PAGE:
Disappointing Mindset

[Author’s note:  If you are a college freshman or the parent of one, here is a pretty good blog entry on setting up your freshman year/college career. It came from last year, and it’s something I’ll dig up in three years. I was struck by the candor and the good advice from the entry. Somebody hire that girl!]

Sent my kids to their first day of school. Sent my wife to her first day of school with kids. While this has become one of the most high-pressure times of the year in our family, it is also the beginning of my favorite season. School is new again. Bands are getting new music. Second (third, etc.) chances start now. The high school quarterback from last year enters his freshman year of college with three children and a scholarship. Everybody’s undefeated and walks into their classes with a perfect score. Everyone is dressed in their #1 outfit and ready to go.

Not sure about that skirt my daughter wore to her first day as a sophomore, but you pick your battles. I just took the third-to-last of the ritual first day of school pictures. Kept the shot waist-up.

Beloit College has made a name for itself by producing an important list each August. The list is designed to make college professors aware of just whom they are teaching. Often, teachers (professors) see the knowledge base as stagnant; thus, they teach in similar fashion. But kids change. Young adults change. While most professors have owned cd’s at one point or another, most of their incoming students have not. Digital learning is a necessity to reach students from this new era. Each year, the new freshman class comes with some eye-opening revelations. Among things professors should know about these newbies:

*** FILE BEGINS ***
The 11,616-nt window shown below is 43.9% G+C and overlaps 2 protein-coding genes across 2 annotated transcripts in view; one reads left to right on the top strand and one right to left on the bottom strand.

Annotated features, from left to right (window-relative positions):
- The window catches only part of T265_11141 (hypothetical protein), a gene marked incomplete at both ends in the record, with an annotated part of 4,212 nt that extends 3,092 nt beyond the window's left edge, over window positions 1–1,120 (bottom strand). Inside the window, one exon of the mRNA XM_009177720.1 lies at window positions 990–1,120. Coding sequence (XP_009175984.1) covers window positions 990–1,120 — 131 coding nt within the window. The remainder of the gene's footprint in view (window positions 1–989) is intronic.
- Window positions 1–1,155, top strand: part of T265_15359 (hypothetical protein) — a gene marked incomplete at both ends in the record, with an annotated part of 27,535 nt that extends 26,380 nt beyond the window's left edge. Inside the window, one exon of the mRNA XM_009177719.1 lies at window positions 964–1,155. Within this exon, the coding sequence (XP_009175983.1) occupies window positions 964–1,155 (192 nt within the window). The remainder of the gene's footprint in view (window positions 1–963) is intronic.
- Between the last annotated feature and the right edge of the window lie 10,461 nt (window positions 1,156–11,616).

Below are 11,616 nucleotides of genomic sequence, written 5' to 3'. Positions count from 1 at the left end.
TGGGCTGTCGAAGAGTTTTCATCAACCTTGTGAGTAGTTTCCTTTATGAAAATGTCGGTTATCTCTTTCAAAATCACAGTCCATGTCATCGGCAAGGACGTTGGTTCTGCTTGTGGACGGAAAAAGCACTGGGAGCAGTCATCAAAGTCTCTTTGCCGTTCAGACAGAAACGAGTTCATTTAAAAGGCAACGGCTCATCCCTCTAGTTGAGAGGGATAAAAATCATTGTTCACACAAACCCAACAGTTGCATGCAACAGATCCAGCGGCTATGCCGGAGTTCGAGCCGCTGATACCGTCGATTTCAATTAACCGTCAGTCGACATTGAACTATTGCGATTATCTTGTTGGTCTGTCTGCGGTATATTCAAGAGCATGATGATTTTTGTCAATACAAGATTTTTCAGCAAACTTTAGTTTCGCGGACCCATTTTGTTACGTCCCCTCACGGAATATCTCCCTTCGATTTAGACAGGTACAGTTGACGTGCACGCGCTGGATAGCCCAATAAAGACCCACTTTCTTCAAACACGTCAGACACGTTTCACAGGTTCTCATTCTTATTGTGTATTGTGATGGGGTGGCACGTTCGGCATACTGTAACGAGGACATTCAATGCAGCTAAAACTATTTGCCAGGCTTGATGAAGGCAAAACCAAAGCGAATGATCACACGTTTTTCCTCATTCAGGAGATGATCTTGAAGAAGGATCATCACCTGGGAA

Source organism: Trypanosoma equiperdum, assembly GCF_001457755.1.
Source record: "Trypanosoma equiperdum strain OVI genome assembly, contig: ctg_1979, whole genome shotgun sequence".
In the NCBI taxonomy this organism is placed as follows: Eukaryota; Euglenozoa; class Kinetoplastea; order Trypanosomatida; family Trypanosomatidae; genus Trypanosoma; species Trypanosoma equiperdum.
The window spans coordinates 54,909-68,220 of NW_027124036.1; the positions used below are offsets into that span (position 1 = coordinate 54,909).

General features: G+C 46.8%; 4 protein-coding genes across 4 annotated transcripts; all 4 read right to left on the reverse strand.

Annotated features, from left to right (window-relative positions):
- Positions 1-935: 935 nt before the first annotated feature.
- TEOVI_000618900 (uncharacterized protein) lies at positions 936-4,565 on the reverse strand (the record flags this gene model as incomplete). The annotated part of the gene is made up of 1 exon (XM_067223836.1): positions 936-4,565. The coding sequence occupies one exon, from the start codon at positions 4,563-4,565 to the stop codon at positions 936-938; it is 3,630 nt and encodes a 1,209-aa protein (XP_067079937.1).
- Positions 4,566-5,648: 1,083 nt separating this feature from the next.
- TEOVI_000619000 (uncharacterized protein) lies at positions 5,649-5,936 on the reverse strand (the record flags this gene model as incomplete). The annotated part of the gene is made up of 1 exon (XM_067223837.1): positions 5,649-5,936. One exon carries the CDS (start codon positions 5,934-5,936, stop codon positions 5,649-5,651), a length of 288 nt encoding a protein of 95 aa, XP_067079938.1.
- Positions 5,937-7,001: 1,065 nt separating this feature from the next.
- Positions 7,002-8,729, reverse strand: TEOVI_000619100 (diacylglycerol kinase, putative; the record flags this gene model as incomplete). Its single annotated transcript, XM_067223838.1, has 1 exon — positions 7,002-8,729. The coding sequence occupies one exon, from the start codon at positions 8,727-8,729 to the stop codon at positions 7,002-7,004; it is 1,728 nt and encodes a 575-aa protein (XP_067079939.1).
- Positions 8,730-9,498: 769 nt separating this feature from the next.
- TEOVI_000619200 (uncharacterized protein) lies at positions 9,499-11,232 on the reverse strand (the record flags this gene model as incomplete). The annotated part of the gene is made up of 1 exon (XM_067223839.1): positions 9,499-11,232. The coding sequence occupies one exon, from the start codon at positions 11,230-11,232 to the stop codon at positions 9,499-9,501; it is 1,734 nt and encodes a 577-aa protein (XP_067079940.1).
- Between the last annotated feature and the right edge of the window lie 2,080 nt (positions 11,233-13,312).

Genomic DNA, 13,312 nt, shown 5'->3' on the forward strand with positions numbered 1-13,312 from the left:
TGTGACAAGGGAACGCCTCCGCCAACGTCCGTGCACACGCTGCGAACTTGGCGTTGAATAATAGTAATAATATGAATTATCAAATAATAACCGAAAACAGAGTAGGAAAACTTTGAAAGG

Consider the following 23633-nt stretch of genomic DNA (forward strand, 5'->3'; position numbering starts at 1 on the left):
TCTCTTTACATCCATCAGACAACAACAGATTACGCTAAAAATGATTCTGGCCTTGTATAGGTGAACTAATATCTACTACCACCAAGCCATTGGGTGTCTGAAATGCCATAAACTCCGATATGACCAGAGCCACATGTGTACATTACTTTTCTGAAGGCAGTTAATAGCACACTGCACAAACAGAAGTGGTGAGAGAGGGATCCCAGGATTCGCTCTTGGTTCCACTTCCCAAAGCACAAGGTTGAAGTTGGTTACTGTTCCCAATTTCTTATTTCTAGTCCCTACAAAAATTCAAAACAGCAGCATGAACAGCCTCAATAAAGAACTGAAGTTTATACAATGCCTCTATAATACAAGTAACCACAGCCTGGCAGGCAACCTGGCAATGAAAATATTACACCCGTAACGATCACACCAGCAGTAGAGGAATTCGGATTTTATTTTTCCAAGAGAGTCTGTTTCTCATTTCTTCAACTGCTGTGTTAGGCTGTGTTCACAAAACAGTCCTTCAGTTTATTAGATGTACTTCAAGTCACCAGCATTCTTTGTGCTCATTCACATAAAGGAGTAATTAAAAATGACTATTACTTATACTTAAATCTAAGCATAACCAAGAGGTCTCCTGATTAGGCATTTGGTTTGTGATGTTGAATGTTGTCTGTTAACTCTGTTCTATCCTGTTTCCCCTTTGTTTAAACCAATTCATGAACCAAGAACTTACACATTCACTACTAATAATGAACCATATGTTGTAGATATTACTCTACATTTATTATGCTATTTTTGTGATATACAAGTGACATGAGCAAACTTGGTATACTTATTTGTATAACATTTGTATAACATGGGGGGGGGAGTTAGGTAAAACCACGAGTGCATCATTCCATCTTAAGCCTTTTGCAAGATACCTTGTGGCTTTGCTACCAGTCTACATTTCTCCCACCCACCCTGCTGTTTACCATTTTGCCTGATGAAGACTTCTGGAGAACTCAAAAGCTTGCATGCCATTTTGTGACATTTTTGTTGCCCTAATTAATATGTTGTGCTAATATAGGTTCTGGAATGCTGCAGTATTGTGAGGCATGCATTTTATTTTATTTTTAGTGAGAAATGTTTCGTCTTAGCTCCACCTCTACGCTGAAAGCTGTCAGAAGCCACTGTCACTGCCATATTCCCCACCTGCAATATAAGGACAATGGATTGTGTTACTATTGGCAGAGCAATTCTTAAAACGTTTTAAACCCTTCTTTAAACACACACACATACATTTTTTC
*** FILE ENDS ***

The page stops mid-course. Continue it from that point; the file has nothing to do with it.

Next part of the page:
• Women have never been too old to have children.
  • They’ve always gone to school with Mohammed and Jesus.
  • Grown-ups have always been arguing about health care policy.
  • Charter schools have always been an alternative.
  • They’re the first generation to grow up hearing about the dangerous overuse of antibiotics.
  • As they’ve grown up on websites and cell phones, adult experts have constantly fretted about their alleged deficits of empathy and concentration.
  • Public schools have always made space available for advertising.

But this year, the list seems more about the fascination with what happened in the 1990’s. The authors seem to forget that these are 18-year-olds. Among the almost bizarre entries:

  • Fidel Castro’s daughter and granddaughter have always lived in the United States.
  • Andy Warhol is a museum in Pittsburgh.
  • John Wayne Bobbitt has always slept with one eye open.
  • Japan has always been importing rice.
In general, I can say that no, no they don’t know these things. You do, beloved authors (who shall remain nameless in this blog). The fact that something happened in the 1990’s does not mean they remember it. It doesn’t mean they ever knew it. It probably didn’t shape their lives.

Until now, I did not realize that more Americans traveled to South America than Europe. But it really doesn’t matter to me, and I know it doesn’t to them. At least to the vast majority of them.

The list used to be direct; it used to focus on things professors should know about their incoming students. While all of the facts are interesting, not every fact is worthwhile. Unfortunately, many of these facts aren’t worth knowing. Others, which do matter, were left off. They’ve only known three presidents. They’ve never seen the U.S. seriously threatened by another country. “Made in China” describes almost half their belongings. But many things they own were designed here, manufactured in multiple other countries, and then shipped back. Yes, this Toyota was made in America. You can’t go to the doctor without an insurance card. It’s getting hotter.

How about this? Most incoming freshmen do not recognize the picture on the top of this entry.

Those are some entries that would keep professors aware. This list is more than an academic exercise. It is useful. It informs teaching. Research that informs this level of teaching is precious little. My hope is that it stays focused on informing professors (and not researchers) when my kids are part of those incoming classes.

Best of luck, classes of the future! I’m counting on you all to bail me out.

About Paul T. Henley, Ph. D.

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